Anonymous review of Legado Mitico
We’ve only just arrived in Buenos Aires, but already I’m feeling more Argentinian than Diego Maradona dipped in dulce de leche and rolled in yerba mate. I’m taking a siesta next to the national flag, there’s a polo match on the television, the city’s black-and-yellow taxis are rumbling past outside and one of Argentina’s most celebrated legends is looking down at me from the walls. And did I mention that I’ve just washed my hair in Malbec? (Well, the shampoo is made it. I’ve not completely lost my marbles to the theme.) Welcome to Legado Mitico.
Homing in on the hotel – at some speed – we graduate from the quilombo (utter chaos) of the city centre, to the gentle babble of Palermo, an upmarket enclave of cobbled streets where the lattés, handbags and sunglasses are super-size and the dogs are tiny. And on one of these streets, the mahogany-panelled doors of Legado Mitico open and a man in a cream suit ushers us into the hushed, thick-carpeted sanctum within.
Five minutes and a few soothing words later, we are sipping a glass of wine in the Library. This is not the kind of book-lined enclave that is presided over by an actual librarian, it’s more like the smoking room of a dashing aristo polo player, with helmets and mallets slung casually around among the leather armchairs and ornamental orchids. I half expect him to slink in, martini glass in hand, at any moment. However, he must be out chasing heiresses, because the handsome space is all ours. Ah, and that’s Mr Smith over there perched on the arm of a chair, browsing the shelves, which are full of tomes on the ‘mythical legends’ from Argentinian history – Che Guevara (El Idiolista), Carlos Gardel (El Tanguero), Eva Peron (La Primera Dama) – around which each room is themed.
I’m particularly keen to perfect the Latin art of siesta, so it’s time to meet our legend, El Heroe. The hero in question is not Maradona (to Mr Smith’s disappointment), but General Manual Belgrano, hero of the fight for independence, creator of the national flag and founder of Buenos Aires’ first newspaper. Just like the library, it’s suitably gentlemanly and urbane, with a mahogany writing desk that an Argentinian ambassador somewhere might be missing, antique maps and a portrait of the man himself, over a handsome occasional chair that he would almost certainly have sat in if he were here now. But my favourite part is his bathroom, which is the last word in water closet chic, with a gleaming sink sunk into an antique marble-topped washstand and a gilt-framed mirror.
It’s also the only bedroom I’ve ever stayed in where the reading material on offer includes a full set of encyclopedias. But we’re on holiday, so I settle for Hola! and kick back on the bed. Widthways. Just because I can. Mr Smith is sitting in Belgrano’s armchair with a copy of the local Time Out, swatting up on local restaurants, which, given there are a dozen or so within two blocks, is a serious undertaking. We have plenty of time – we’ve been warned that no self-respecting local will consider picking up a knife and fork before 9pm, even 10 or 11 at weekends. In the end we plump for Moroccan at Bereber, just round the corner, where we sip cocktails and eat excellent chargrilled lamb in the flickering candlelight of a rooftop terrace overlooking a leafy plaza.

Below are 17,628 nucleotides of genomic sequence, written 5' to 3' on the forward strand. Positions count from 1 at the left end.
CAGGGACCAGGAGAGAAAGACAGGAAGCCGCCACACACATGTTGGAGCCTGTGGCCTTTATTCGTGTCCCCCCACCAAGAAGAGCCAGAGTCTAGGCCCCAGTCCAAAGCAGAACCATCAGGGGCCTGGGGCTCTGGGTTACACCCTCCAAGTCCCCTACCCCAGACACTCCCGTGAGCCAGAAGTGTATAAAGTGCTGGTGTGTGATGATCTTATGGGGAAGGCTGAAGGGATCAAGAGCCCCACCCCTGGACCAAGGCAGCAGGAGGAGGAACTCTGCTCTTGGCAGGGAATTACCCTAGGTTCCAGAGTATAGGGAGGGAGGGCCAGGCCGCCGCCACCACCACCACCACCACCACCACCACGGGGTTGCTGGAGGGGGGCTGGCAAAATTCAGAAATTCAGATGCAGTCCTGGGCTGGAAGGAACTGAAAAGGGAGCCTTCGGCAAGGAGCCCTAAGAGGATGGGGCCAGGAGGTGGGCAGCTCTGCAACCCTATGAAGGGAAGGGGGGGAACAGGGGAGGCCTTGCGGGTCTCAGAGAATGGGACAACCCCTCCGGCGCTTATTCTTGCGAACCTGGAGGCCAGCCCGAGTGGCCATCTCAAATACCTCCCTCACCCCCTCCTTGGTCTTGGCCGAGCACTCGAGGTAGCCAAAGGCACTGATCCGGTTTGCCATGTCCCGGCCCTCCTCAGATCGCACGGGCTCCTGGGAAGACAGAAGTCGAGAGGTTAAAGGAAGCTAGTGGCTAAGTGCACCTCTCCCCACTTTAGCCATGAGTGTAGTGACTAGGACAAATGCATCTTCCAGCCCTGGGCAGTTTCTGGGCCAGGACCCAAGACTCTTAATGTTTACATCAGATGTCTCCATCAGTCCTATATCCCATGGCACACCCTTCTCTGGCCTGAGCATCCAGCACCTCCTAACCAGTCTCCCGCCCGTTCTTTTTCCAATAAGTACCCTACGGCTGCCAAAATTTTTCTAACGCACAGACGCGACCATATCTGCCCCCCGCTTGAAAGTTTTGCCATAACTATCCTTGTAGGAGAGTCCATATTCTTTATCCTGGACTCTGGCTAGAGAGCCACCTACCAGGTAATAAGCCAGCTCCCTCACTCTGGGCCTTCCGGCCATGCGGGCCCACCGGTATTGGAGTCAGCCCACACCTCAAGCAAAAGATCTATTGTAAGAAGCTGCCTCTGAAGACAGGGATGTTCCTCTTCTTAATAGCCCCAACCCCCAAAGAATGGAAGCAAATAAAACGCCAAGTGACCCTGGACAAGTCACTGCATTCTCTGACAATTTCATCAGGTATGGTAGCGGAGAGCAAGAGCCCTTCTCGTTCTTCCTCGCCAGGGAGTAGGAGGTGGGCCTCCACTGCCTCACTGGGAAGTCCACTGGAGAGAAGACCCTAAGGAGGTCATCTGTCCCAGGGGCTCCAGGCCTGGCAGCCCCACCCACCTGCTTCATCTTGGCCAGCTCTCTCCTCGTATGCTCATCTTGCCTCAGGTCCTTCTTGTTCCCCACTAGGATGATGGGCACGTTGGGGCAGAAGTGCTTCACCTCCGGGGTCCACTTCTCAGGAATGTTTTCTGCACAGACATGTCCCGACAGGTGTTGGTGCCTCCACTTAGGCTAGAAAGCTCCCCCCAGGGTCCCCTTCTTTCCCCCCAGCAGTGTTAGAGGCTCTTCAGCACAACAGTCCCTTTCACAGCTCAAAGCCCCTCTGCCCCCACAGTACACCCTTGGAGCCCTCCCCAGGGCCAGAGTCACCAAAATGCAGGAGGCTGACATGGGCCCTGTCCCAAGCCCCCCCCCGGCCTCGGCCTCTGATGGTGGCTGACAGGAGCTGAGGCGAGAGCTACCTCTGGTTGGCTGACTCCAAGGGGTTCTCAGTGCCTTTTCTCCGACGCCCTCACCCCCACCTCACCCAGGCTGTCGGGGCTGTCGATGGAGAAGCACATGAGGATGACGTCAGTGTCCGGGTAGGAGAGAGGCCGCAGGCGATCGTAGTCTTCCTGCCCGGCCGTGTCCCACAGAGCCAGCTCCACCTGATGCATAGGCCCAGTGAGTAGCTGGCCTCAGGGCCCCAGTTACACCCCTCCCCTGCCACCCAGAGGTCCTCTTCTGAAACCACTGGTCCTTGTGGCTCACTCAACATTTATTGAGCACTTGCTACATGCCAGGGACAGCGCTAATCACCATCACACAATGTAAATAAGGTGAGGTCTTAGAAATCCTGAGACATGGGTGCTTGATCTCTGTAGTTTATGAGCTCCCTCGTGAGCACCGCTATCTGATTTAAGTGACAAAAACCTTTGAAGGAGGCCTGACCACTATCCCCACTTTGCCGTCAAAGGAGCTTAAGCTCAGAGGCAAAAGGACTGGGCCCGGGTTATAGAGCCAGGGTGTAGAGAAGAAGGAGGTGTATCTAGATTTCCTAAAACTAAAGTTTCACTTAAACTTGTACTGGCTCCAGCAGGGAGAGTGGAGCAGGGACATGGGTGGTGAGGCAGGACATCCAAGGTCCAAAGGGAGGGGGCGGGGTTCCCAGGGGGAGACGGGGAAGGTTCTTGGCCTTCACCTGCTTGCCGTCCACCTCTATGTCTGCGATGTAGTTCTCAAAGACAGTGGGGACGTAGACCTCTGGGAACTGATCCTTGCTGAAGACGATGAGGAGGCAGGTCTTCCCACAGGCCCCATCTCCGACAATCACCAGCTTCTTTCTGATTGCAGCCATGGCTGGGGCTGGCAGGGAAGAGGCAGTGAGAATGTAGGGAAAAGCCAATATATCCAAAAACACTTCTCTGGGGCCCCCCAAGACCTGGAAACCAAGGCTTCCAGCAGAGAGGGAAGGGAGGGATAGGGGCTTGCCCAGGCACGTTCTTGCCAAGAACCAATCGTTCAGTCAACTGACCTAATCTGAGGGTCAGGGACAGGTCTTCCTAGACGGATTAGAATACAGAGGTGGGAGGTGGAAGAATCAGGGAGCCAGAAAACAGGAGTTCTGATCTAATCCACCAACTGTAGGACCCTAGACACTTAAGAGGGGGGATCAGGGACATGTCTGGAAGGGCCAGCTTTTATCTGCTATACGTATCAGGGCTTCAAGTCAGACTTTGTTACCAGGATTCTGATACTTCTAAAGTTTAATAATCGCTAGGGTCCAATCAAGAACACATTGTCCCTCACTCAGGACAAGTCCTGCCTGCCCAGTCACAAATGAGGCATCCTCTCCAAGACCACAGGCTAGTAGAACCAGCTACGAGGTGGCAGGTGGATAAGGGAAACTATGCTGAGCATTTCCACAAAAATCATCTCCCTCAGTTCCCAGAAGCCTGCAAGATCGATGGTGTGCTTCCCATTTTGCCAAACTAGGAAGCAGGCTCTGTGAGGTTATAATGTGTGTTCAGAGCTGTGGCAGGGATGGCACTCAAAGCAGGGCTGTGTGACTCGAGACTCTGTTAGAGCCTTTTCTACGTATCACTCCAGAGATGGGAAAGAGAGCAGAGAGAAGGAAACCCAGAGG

So, next day we’re dusting off the city map at 7am ready for a day of sightseeing. Or we would be if the temptations of a bed big enough for the whole Argentinian football team and an 11am breakfast deadline weren’t too much. In reality, we slink down to the library at 10.30 for a fortifying spread of basil and ginger lemonade, fresh fruit, scrambled eggs, pastries and cakes. From the wall, Carlos Gardel looks on – a little disapprovingly perhaps – as I sneak a second helping of dulce de leche.
As we’re in the epicentre of Palermo, I’m eager to check out the local boutiques, but Mr Smith is not exactly the Gok Wan of shopping partners, so we decide to wander across the nearby parks to the Museo Evita, to find out a little more about the famous first lady we’ve heard so much about. In fact, we end up more excited about the discovery of the café – postcard-perfect rive gauche salon inside, rambling courtyard out – where we join the area’s artistically coiffed ladies for a late lunch under the umbrellas. It’s a hot day but in this part of town the streets are well shaded, so we loll under the canopy, watching dapper old couples and dog walkers clutching handfuls of leads (15 was the record) trickle past.
However, what’s really occupying my thoughts is a late-afternoon visit to the sundeck back at Legado Mitico. On our return, we only have to whisper the ‘s’ word to one of the now-legendary men in cream and he’s whistled up a stack of fluffy white towels, a bubbling hot-tub and two glasses of sauvignon blanc. As the sun dips on our last evening at the hotel, we soak in the reddening sky from the third-floor deck, listen to the hum of the city below and talk about the night ahead. I am dreaming of a midnight milonga in one of the tango salons downtown, while Mr Smith has more carnal pleasures in mind: a football-sized hunk of red meat at one of Palermo’s parrillas. Will it be tango or tangle? Will Mr Smith eat his own body weight in steak? Who knows? The only certainty is that – like all good stories – tonight will end with our Heroe.